Tag: Dense

Bill Bryson – Made in America | Review

Title: Made in America

Author: Bill Bryson

Type: Non-Fiction

Page Count: 480

Rating: 3.25/5

As a general rule, I’m a pretty big fan of Bill Bryson, although I will admit that I’ve enjoyed some of his books more than others. This is one of the ones that I didn’t quite enjoy as much as the others, but mostly because it’s just a super dense read and because the print on it is so tiny that you feel like you’re straining your eyes just to read it.

The good news is that the core subject matter here is pretty interesting, especially if you’re the kind of person who’s quite bookish or who’s fascinated by the written word. That’s because it basically covers the history of American English, beginning at the beginning with the formation of America and carrying on through pretty much to the modern day.

That gives this book a pretty weird vibe wherein it feels kind of like a history book and kind of like a dictionary, which is why I made this book one of my bedtime books. You’d have to be kind of mad to pick this up as your main read because of how difficult it is to lose yourself in it. It’s not really one of those books that you can binge on, you know?

With all of that said, there’s some great stuff in here, and I particularly liked the origin stories for some early Americanisms. Because of the makeup of the United States and its early colonies, US English has a bunch of words borrowed from French and Spanish, as well as from the many Native American languages that are now sadly extinct.

The thing that I struggled with was the way that so much of the text just consisted of italicised words in lists and stuff. You’d get a couple of paragraphs of really fascinating history and then just as you’re gearing up and getting into it, he’d hit you with a long list of the different words that relate back to that bit of history and eventually I just found my eyes glazing over.

So I think it would have been a little more interesting if he’d selected fewer words to talk about and made it matter, rather than just throwing everything at the wall and seeing what sticks. That makes it a better choice for a reference book perhaps, especially with the comprehensive sources and index at the end, but it doesn’t work so well if you’re just trying to read it like a normal book.

So make of all of that what you will. I would probably recommend it to people who are interested in language and the origins of words, but not to the general reader. Even if you’re a bit of a Bryson fan, you might find it heavy going. Yeah.

Learn more about Made in America.


Agatha Christie – An Autobiography | Review

Title: An Autobiography

Author: Agatha Christie

Type: Non-Fiction

Page Count/Review Word Count: 560

Rating: 4*/5


Agatha Christie - An Autobiography

Agatha Christie – An Autobiography


Wow, this was pretty epic. I mean, it’s a long old book based on just the page count alone, but it’s also super dense with tiny writing and hardly any gaps between the different pages. That means that it takes a huge time investment if you want to get through it and if you have the same edition that I do, you’re also going to need some decent lighting.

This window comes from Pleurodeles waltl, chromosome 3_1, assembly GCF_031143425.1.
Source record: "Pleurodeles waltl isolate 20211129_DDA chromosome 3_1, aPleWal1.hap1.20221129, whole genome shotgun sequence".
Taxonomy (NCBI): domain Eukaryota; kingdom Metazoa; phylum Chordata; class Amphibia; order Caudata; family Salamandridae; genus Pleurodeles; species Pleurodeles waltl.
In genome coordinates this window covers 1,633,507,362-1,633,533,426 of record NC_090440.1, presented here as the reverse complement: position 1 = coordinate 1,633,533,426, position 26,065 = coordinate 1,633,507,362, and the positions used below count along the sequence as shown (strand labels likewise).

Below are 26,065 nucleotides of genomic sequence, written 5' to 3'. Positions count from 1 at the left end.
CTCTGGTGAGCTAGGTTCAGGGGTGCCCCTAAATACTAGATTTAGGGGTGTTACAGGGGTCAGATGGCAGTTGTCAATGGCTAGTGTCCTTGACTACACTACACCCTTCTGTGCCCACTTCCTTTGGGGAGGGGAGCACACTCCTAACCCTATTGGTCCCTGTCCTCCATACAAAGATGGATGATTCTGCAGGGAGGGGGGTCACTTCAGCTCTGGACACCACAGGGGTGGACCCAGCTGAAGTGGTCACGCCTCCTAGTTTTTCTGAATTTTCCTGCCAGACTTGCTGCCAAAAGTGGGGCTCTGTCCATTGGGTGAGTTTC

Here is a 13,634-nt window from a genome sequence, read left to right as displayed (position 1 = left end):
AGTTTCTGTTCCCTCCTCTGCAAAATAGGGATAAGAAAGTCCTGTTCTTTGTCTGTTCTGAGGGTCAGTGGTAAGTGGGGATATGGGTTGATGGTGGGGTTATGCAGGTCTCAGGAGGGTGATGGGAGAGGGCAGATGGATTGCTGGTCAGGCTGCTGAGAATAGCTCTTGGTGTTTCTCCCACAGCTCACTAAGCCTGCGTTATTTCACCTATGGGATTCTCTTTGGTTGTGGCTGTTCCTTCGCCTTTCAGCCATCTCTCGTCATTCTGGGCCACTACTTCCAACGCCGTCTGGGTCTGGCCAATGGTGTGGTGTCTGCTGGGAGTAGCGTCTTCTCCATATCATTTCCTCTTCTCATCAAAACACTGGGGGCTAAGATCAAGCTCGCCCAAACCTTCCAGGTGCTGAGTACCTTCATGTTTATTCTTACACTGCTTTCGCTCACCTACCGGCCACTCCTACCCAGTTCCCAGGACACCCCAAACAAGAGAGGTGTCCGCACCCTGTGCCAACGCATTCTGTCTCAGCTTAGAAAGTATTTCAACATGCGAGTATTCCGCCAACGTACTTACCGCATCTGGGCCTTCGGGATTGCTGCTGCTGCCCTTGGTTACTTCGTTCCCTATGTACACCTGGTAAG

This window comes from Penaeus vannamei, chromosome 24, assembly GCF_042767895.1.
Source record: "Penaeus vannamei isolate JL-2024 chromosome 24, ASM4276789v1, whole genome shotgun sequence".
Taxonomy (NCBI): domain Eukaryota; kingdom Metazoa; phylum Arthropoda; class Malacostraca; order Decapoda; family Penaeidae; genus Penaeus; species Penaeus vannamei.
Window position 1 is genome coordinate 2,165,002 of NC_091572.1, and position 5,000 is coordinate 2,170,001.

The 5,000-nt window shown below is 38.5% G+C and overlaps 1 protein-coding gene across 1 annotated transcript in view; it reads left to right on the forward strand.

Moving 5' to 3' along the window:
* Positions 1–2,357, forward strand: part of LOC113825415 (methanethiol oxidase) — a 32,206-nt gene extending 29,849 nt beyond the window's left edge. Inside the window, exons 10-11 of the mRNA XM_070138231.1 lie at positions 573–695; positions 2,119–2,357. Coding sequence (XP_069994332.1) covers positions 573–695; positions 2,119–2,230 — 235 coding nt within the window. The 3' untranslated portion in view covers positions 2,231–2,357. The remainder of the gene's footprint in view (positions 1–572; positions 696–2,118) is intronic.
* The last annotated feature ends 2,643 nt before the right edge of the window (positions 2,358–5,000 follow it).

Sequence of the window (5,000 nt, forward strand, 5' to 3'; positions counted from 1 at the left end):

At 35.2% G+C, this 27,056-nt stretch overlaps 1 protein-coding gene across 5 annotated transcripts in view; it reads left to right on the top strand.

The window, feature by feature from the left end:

This also isn’t the book for you unless you’re a serious Agatha Christie fan. That’s because by its very nature, we spend a lot of time learning about Christie’s early life and her personal life, which really won’t mean much to you unless you want to find out more about what makes her tick. It also places much less focus on her individual books than I was expecting, although that’s not necessarily a bad thing. In fact, we get to see how Christie saw herself, and that’s not necessarily as a novelist. It took her a long time to realise that she could be a writer by profession.

We also don’t get to see what happened when she famously went missing, although that’s hardly a surprise because she said in interviews that she wasn’t too sure herself. But the good news is that Christie’s writing is so entrancing, as it always is, that she could be talking about absolutely anything and it wouldn’t matter. As it is, she talks a lot about the society that she lived in and covers everything from the effects of the two World Wars to what the family unit looked like back in the early half of the 20th century.


Agatha Christie

Agatha Christie


Christie was also something of an adventurer, travelling around to Syria and Iraq, flying in an aeroplane less than ten years after the Wright brothers demonstrated their first powered flight and even becoming one of the first English women to go surfing. She really lived a remarkably full life and this book is the result of that all. Sure, it pretty much comes to a stop after the end of the Second World War and misses out much of her later life, but then it would have been a massive book it had kept on going and it was already published posthumously as is.

My enjoyment of this book was also boosted by the fact that I buddy read it with a BookTube friend of mine called Bookslikewoah. She’s been doing “Project Poirot” and reading a bunch of Agatha Christie for that, and so it’ll be interesting to see what she makes of it. We’re both big Agatha Christie fans and the perfect audience for a book like this. As to whether I’d recommend it to my mum? Probably not, and she’s a big fan of Agatha Christie and detective/crime novels too.

All in all then, I really enjoyed reading this book and I feel super accomplished because I finished it. I feel like I got to know Christie a lot more, but I also feel as though this background information will help me to get more from her other books when I get to them. I’m also glad  I read it because this was the single biggest obstacle to stop me from reading her entire bibliography.


Agatha Christie Quote

Agatha Christie Quote


Click here to buy An Autobiography.